My very Uncommon Opinion: buying a house is a good investment
These days, it seems to be all the rage to tell people to “never buy a house.” Folks like Grant Cardone and James Altucher argue that buying a home eats up too much capital and never allows for a good return on investment. Well, to put this bluntly: They’re wrong, and I have the facts to prove it.
How much money are you really putting down?
If you’re an average millennial with decent credit, you’ll usually only be putting down 10% when you purchase your first home – far from some online arguments that assume a 20% to 40% down payment when arguing against home buying. That’s a big difference – $30,000 vs. up to $120,000 for a $300,000 home. Don’t rely on inaccurate assumptions; estimate what your down payment would be before deciding that buying isn’t for you.
People are overbuying on their first (or second, or third) house
When most people look at a mortgage offer from a bank, they purchase the most expensive house the bank will allow them to afford, which is a terrible idea. If a bank extends someone the credit to buy a $500,000 house, but a $300,000 home fits most of their needs, the less expensive home is a better financial and lifestyle choice. Remember, overextending yourself means you are actually buying a mortgage, not a house.
Many of the arguments against buying overlook making a sensible purchase, and use examples in which individuals are buying the most expensive home they can get their hands on. That seriously sways the numbers in favor of renting. Just because others are doing this doesn’t mean you have to – get a less expensive home so you can save and place more money into investment vehicles with a higher rate of return, or spend the difference on things you are passionate about.
Money spent on upgrading your lifestyle or yourself, such as traveling the world or finally firing up that great business idea, are a far better investment than a fancy address. Plus, you can always upgrade later, if you want.
Keep in mind, you have to live somewhere
One of the traditional arguments for buying a home is that you’re spending money on rent anyway, so you might as well invest it in something. This is still correct. As long as you make smart choices when you purchase a home, it’s better to invest in your own property rather than pay a landlord.
Think about it this way – you’re going to lose a lot of money renting over the years. If you lose less money over time by owning a house, you’ve made a great financial choice.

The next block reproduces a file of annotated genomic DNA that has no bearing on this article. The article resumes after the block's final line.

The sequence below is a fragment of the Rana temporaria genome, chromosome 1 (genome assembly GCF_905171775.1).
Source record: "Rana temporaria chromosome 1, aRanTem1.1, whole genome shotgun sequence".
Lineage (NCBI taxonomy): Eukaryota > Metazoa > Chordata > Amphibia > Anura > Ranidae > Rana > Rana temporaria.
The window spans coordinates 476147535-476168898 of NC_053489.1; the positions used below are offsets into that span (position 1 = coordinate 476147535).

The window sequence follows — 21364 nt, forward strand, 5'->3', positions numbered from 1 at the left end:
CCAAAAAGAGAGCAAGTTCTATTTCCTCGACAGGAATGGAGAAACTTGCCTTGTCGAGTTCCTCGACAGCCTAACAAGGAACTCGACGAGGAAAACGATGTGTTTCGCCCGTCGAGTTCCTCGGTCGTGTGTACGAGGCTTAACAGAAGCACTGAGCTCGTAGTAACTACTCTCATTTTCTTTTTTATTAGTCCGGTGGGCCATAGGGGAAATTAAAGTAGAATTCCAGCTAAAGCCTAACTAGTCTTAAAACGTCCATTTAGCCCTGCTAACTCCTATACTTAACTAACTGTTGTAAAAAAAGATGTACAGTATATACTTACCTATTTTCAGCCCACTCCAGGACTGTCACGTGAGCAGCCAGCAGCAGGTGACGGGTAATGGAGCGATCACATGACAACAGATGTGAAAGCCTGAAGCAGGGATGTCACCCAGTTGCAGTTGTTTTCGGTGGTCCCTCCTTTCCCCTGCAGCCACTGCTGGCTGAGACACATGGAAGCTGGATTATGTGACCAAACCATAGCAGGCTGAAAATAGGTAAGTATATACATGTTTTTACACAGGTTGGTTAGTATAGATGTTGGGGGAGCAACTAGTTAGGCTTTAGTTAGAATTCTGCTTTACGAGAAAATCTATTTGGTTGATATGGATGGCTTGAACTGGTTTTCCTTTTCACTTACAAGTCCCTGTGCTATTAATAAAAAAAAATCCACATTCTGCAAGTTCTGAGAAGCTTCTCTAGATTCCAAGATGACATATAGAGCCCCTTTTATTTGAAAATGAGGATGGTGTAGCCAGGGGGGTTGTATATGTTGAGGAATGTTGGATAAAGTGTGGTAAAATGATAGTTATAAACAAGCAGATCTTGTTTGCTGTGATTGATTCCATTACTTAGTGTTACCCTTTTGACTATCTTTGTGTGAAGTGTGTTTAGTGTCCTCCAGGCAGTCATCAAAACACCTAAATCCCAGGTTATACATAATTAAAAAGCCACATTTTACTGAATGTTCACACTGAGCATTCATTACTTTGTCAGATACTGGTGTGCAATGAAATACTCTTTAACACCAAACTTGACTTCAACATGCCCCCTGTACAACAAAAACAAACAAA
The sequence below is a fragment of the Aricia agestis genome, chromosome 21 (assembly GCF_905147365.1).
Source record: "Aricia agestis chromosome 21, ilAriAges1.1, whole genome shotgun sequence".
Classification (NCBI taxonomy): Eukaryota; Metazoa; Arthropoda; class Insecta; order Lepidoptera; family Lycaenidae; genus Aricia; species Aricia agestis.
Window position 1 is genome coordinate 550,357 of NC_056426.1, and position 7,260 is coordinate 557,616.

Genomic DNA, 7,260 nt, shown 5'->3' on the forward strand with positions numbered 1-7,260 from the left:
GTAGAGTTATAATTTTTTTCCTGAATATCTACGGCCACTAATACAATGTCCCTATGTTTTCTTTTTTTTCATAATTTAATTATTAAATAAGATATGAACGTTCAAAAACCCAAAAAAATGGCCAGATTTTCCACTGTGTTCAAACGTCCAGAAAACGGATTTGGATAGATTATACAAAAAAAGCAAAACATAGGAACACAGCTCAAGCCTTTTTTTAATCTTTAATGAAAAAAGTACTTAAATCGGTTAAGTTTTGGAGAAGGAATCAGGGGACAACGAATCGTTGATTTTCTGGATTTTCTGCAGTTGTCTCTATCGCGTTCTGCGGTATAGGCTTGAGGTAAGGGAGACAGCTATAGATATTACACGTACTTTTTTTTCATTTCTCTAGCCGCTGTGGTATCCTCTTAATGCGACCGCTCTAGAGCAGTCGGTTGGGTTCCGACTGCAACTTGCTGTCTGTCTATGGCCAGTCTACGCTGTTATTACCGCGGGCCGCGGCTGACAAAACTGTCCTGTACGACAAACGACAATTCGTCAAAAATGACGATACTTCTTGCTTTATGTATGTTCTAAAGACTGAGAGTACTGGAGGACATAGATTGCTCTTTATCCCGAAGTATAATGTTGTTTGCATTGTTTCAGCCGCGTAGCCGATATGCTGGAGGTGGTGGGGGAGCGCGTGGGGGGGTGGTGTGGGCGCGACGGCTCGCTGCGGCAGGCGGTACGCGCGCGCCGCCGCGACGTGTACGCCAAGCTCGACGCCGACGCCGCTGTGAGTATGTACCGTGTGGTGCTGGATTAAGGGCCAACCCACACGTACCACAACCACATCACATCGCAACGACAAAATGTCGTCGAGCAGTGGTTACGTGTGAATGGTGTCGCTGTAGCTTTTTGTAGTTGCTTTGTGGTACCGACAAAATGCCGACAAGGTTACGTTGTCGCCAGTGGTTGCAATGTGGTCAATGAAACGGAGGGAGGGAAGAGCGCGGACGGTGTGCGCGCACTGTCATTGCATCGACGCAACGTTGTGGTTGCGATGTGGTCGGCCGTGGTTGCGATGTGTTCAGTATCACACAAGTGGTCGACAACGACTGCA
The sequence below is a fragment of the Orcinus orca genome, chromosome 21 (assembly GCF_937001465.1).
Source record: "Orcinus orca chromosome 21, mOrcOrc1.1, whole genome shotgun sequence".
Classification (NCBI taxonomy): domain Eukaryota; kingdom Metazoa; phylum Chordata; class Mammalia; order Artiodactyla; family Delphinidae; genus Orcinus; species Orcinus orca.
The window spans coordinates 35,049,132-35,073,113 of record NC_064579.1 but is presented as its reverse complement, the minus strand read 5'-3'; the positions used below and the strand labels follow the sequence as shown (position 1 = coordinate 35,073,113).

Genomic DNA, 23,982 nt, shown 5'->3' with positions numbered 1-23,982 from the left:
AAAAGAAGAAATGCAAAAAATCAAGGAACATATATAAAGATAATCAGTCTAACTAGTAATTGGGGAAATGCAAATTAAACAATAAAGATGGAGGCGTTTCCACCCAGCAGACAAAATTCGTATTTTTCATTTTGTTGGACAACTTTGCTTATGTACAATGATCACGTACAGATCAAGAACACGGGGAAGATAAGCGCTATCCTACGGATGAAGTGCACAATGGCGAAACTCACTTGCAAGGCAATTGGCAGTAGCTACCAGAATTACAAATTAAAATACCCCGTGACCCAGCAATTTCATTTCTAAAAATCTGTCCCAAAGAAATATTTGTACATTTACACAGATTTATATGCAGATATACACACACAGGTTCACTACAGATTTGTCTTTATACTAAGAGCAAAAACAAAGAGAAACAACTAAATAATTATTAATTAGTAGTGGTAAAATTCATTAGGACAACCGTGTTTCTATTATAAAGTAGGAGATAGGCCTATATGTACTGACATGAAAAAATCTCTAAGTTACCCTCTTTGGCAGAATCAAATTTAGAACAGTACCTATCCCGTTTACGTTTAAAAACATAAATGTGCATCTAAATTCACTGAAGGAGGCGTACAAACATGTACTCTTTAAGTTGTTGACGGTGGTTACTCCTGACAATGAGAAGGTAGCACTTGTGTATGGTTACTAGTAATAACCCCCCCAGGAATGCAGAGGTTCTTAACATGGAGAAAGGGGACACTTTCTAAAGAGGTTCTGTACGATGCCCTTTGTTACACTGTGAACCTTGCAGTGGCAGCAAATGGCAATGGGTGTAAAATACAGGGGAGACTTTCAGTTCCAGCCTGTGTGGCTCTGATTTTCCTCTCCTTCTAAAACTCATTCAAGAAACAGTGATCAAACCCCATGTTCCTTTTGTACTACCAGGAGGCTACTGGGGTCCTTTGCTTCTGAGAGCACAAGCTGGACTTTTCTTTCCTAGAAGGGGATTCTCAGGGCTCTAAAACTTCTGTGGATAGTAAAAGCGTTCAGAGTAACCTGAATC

Homes nearly always appreciate in value, especially with maintenance and ‘smart’ improvements
If you let your home deteriorate and don’t maintain it, it’s a no-brainer that its value will decrease over time. However, if you maintain your home by investing in improvements that can increase its resale value, it’s likely to significantly increase in value over time.
Examples of improvements with a high rate of return include installing high-quality floors, maintaining bathrooms, and upgrading your home’s kitchen. Unfortunately, improvements to the backyard such as landscaping have low ROI, so you should avoid spending too much on them if you’re trying to maximize your home’s value.
Will I be stuck in my house forever?
Unlike what some folks say, buying a home doesn't chain you to one address for life. Unless you get really unlucky and purchase a place for well over its market value, you’re not going to get stuck for long – just sell the house and move into another. If you can’t, simply rent out your property and rent another somewhere else while you sort things out and wait for the original home’s value to increase.
Is this a good time to buy?
The housing crash of 2008 is still in recent memory and it has many first-time home buyers scared that they could overpay, only to see their residence quickly crash in value. So, to determine whether the housing market is overvalued (and thus headed for a bust) or if it still has a lot of room for stable growth, check out an analysis done by The Economist for a quick snapshot.
The magazine’s data team looked at two numbers: the ratio of price to income and price to rent, and found that houses in most American cities appear to be at fair value when compared to long-term averages. Some cities, however, like San Francisco, have homes that are extremely expensive compared to average incomes (meaning they could be destined for a fast fall), so it’s a good idea to dig into a city’s price-to-income and price-to-rent ratios before buying property there.
Profiting off of your home equity using “The Smith Manoeuvre” (for Canadian homeowners)
In the U.S., home mortgage payments are tax deductible (as long as it’s a primary residence), but in Canada, homeowners aren’t quite so lucky. However, Canadians can take out a home equity loan in order to invest money in income-producing entities (like dividend-paying stocks or rental property), and use the tax return to further pay down their mortgages.
It’s called the Smith Manoeuvre, and while it sounds complex, it’s a fantastic way for many homeowners to develop a sizeable investment portfolio and pay their mortgage at the same time. If you’re considering doing this, you should be confident in your investing skills – and be prepared with a Plan B if you need to move and the market goes down.
The bottom line: You should probably own a house
Should everyone go out right now and buy a house? Well, maybe not everyone. But if you're like most young people who earn a steady income and want to invest in their future, it’s absolutely the right move. If you still don’t believe me, run the numbers yourself with this calculator. It takes into account rent prices, mortgage rates, inflation levels, taxes, and variety of other factors to compare the long-term costs of renting vs. buying a residence.